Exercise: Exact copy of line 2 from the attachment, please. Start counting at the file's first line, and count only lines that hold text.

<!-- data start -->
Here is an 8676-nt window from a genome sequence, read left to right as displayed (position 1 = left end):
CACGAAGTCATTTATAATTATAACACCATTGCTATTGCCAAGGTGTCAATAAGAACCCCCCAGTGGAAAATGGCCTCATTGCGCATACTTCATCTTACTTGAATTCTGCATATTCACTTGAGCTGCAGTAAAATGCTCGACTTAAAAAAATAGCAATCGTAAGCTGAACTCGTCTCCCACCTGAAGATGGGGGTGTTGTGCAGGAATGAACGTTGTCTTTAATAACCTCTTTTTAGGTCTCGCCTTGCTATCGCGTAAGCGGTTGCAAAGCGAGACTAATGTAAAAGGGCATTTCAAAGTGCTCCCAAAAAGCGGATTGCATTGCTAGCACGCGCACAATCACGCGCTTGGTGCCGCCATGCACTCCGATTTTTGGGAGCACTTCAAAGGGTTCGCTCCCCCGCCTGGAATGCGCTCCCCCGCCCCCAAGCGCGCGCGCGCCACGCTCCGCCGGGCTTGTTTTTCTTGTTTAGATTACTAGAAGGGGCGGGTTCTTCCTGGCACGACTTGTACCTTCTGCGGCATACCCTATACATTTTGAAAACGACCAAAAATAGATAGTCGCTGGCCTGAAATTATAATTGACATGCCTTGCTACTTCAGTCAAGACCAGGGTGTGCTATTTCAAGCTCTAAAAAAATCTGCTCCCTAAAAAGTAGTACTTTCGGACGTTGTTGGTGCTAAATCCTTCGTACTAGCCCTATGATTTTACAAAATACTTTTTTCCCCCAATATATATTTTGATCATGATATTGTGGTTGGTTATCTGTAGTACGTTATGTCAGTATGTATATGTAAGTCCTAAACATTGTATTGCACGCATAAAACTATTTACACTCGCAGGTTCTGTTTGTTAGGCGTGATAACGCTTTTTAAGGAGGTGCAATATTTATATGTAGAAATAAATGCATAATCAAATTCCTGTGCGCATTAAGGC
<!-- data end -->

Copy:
CACGAAGTCATTTATAATTATAACACCATTGCTATTGCCAAGGTGTCAATAAGAACCCCCCAGTGGAAAATGGCCTCATTGCGCATACTTCATCTTACTTGAATTCTGCATATTCACTTGAGCTGCAGTAAAATGCTCGACTTAAAAAAATAGCAATCGTAAGCTGAACTCGTCTCCCACCTGAAGATGGGGGTGTTGTGCAGGAATGAACGTTGTCTTTAATAACCTCTTTTTAGGTCTCGCCTTGCTATCGCGTAAGCGGTTGCAAAGCGAGACTAATGTAAAAGGGCATTTCAAAGTGCTCCCAAAAAGCGGATTGCATTGCTAGCACGCGCACAATCACGCGCTTGGTGCCGCCATGCACTCCGATTTTTGGGAGCACTTCAAAGGGTTCGCTCCCCCGCCTGGAATGCGCTCCCCCGCCCCCAAGCGCGCGCGCGCCACGCTCCGCCGGGCTTGTTTTTCTTGTTTAGATTACTAGAAGGGGCGGGTTCTTCCTGGCACGACTTGTACCTTCTGCGGCATACCCTATACATTTTGAAAACGACCAAAAATAGATAGTCGCTGGCCTGAAATTATAATTGACATGCCTTGCTACTTCAGTCAAGACCAGGGTGTGCTATTTCAAGCTCTAAAAAAATCTGCTCCCTAAAAAGTAGTACTTTCGGACGTTGTTGGTGCTAAATCCTTCGTACTAGCCCTATGATTTTACAAAATACTTTTTTCCCCCAATATATATTTTGATCATGATATTGTGGTTGGTTATCTGTAGTACGTTATGTCAGTATGTATATGTAAGTCCTAAACATTGTATTGCACGCATAAAACTATTTACACTCGCAGGTTCTGTTTGTTAGGCGTGATAACGCTTTTTAAGGAGGTGCAATATTTATATGTAGAAATAAATGCATAATCAAATTCCTGTGCGCATTAAGGC